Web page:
Credit was originally used for lending decisions, but credit scores and reports in other areas of your life appear. Consumers and legislators are constantly looking at what credit they are used for, and discussing the fairness of credit scoring and increasing the use of those results.
Lending money: This is the most common use of credit scores. Potential lenders want to know if you are likely to repay your loans on time. Since they do not know you personally, they try to make a prediction based on previous loan experience. Offered credit without a credit check is generally expensive.
Insurance Coverage: Insurers check their credit to determine whether or not they will cover you, and at what rates. They use insurance results that are slightly different from standard points.
Recruitment: Some employers check their credit even though you have to give them permission to do so. I guess they are trying to gauge how responsible you are for your financial history. In some jobs, the link makes sense (they want to avoid situations where you might be tempted to bribe), while in other jobs the link is less clear.
Utility charges: You may need to get a credit check to get services such as electricity or water. If this is not possible (because you have not yet built a loan) or you have bad credit, service providers often require a larger deposit.
Rental: Similar to utilities, your next landlord may ask you to withdraw your loan. Depending on the rental market, your loan may prevent you from renting or leading to a higher deposit.
There is a lot of confusion about credit information. The most important information used in a credit decision is the information from your credit reports and the details you include in the application. For example, your income is not included in your credit report or score, but lenders need to know whether or not you can afford repayment (by calculating debt-to-income ratios, for example) – so they ask about income on the app.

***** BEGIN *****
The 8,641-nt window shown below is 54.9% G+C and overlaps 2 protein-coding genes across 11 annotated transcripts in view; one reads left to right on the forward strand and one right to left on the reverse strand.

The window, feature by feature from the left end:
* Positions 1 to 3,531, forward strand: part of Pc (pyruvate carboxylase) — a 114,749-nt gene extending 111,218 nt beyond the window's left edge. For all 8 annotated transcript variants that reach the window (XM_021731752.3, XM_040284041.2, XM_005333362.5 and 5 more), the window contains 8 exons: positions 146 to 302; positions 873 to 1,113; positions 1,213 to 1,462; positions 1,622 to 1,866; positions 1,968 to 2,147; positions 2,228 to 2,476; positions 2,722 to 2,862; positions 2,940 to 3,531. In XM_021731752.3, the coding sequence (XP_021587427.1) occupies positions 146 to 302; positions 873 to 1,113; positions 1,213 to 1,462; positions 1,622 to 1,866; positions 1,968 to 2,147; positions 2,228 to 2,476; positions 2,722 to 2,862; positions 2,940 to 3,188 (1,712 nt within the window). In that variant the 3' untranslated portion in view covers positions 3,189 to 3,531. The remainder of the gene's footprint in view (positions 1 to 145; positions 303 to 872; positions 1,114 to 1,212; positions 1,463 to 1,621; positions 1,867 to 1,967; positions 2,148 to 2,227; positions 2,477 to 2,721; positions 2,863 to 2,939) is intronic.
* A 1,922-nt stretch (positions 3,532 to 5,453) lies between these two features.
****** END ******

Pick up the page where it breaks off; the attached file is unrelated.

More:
Read more about factors that work and do not affect your credit.
How is Credit Beneficial to Consumers?
Loans can be useful or harmful to consumers. To see the pros and cons, return to the broader definition of credit: the ability to lend.
Lending allows you to buy expensive things. If you wanted to buy a home, you may have to spend hundreds of thousands of dollars in a savings account, which is not feasible for most people. A mortgage loan allows you to own a home, control your living environment and build equity in the home (if you are lucky, the value of the home will increase).
Car loans provide a safe and reliable means of transportation. Student loans allow for a high level of education, which often leads to higher living wages and a better standard of living.
With credit, consumers can pay for expensive things with small payments. Unfortunately, temptation (and sometimes just bad luck) can cause problems. When you borrow, you have to repay. If you cannot afford the payments for any reason, your credit will suffer and you will face high costs (delays, legal costs and so on). Attractive “0% interest” offers can end up surprisingly expensive.
Even if you always pay on time, credit can be a parasite in your finances. For example, payday loans are extremely expensive loans that often last for months or years. Paying only the minimum amount on your credit card results in a long-term relationship with your debt. It almost always costs money to borrow, and some people choose to live without debt and credit to avoid costs and risks.
What about credit scores? These are probably helpful for consumers as a whole, but they are a problem if you have bad credit.
Credit points make it cheaper to borrow because lenders can more or less automate lending decisions. Moreover, lenders do not discriminate on the basis of race or other characteristics of borrowers (credit scores should eliminate any discrimination), so lending is more fair.
Finally, lenders can reduce their losses by avoiding borrowers who are more likely to default, which keeps costs down for other borrowers. The downside, of course, is that if you have bad credit, you will have a hard time getting credit. Fortunately, it is possible to build a loan and rebuild it after falling into difficult times – and improvements can come in a few years.